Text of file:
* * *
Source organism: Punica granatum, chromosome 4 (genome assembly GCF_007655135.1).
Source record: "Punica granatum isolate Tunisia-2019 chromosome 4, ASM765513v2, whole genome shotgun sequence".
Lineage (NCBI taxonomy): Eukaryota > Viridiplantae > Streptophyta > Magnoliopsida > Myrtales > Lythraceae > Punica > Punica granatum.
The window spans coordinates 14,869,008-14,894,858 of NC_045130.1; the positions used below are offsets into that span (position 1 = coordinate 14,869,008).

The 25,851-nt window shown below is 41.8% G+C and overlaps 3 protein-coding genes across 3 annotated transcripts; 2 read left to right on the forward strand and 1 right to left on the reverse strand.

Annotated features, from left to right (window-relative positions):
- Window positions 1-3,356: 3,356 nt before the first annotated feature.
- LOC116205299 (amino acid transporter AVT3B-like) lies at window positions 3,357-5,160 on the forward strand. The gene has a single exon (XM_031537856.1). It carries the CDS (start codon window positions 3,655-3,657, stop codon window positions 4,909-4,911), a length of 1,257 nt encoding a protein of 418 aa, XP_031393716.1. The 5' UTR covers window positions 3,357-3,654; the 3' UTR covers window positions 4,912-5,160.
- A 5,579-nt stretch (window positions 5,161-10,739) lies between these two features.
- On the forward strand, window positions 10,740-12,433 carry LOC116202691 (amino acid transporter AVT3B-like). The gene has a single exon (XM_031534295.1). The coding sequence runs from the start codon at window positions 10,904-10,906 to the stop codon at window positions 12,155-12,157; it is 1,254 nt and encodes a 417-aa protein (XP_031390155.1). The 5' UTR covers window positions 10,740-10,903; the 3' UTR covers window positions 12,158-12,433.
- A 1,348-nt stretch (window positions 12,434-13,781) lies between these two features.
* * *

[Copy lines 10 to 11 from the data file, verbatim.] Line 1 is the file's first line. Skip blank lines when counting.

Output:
- On the forward strand, window positions 10,740-12,433 carry LOC116202691 (amino acid transporter AVT3B-like). The gene has a single exon (XM_031534295.1). The coding sequence runs from the start codon at window positions 10,904-10,906 to the stop codon at window positions 12,155-12,157; it is 1,254 nt and encodes a 417-aa protein (XP_031390155.1). The 5' UTR covers window positions 10,740-10,903; the 3' UTR covers window positions 12,158-12,433.
- A 1,348-nt stretch (window positions 12,434-13,781) lies between these two features.